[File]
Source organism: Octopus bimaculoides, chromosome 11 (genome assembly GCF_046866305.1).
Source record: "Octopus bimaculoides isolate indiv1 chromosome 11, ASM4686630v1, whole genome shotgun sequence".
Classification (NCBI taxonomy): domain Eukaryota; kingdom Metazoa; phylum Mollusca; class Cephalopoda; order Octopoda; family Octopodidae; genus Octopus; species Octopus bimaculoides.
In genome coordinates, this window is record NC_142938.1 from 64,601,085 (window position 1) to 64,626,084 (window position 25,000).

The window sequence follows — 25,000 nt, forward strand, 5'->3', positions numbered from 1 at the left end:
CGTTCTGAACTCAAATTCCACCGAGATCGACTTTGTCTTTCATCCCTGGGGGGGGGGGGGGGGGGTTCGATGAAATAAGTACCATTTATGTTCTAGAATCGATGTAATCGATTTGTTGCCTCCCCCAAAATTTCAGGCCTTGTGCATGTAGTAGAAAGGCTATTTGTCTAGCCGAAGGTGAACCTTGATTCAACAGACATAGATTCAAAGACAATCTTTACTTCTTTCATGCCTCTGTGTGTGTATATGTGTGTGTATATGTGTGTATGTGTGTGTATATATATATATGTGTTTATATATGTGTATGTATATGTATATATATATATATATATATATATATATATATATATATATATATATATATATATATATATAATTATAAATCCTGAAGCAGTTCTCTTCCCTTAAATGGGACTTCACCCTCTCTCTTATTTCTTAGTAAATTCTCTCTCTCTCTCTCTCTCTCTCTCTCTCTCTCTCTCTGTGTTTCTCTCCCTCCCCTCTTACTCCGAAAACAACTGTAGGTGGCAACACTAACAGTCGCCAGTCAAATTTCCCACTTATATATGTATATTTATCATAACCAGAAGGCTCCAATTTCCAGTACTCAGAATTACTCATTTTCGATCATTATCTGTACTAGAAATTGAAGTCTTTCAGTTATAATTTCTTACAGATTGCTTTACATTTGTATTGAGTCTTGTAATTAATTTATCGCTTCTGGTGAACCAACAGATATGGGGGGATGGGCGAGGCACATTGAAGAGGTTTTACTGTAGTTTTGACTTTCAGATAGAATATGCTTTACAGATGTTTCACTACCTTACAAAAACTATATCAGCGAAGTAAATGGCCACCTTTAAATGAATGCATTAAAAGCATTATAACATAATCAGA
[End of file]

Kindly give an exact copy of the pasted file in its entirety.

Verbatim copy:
Source organism: Octopus bimaculoides, chromosome 11 (genome assembly GCF_046866305.1).
Source record: "Octopus bimaculoides isolate indiv1 chromosome 11, ASM4686630v1, whole genome shotgun sequence".
Classification (NCBI taxonomy): domain Eukaryota; kingdom Metazoa; phylum Mollusca; class Cephalopoda; order Octopoda; family Octopodidae; genus Octopus; species Octopus bimaculoides.
In genome coordinates, this window is record NC_142938.1 from 64,601,085 (window position 1) to 64,626,084 (window position 25,000).

The window sequence follows — 25,000 nt, forward strand, 5'->3', positions numbered from 1 at the left end:
CGTTCTGAACTCAAATTCCACCGAGATCGACTTTGTCTTTCATCCCTGGGGGGGGGGGGGGGGGGTTCGATGAAATAAGTACCATTTATGTTCTAGAATCGATGTAATCGATTTGTTGCCTCCCCCAAAATTTCAGGCCTTGTGCATGTAGTAGAAAGGCTATTTGTCTAGCCGAAGGTGAACCTTGATTCAACAGACATAGATTCAAAGACAATCTTTACTTCTTTCATGCCTCTGTGTGTGTATATGTGTGTGTATATGTGTGTATGTGTGTGTATATATATATATGTGTTTATATATGTGTATGTATATGTATATATATATATATATATATATATATATATATATATATATATATATATATATATATATATAATTATAAATCCTGAAGCAGTTCTCTTCCCTTAAATGGGACTTCACCCTCTCTCTTATTTCTTAGTAAATTCTCTCTCTCTCTCTCTCTCTCTCTCTCTCTCTCTCTCTGTGTTTCTCTCCCTCCCCTCTTACTCCGAAAACAACTGTAGGTGGCAACACTAACAGTCGCCAGTCAAATTTCCCACTTATATATGTATATTTATCATAACCAGAAGGCTCCAATTTCCAGTACTCAGAATTACTCATTTTCGATCATTATCTGTACTAGAAATTGAAGTCTTTCAGTTATAATTTCTTACAGATTGCTTTACATTTGTATTGAGTCTTGTAATTAATTTATCGCTTCTGGTGAACCAACAGATATGGGGGGATGGGCGAGGCACATTGAAGAGGTTTTACTGTAGTTTTGACTTTCAGATAGAATATGCTTTACAGATGTTTCACTACCTTACAAAAACTATATCAGCGAAGTAAATGGCCACCTTTAAATGAATGCATTAAAAGCATTATAACATAATCAGA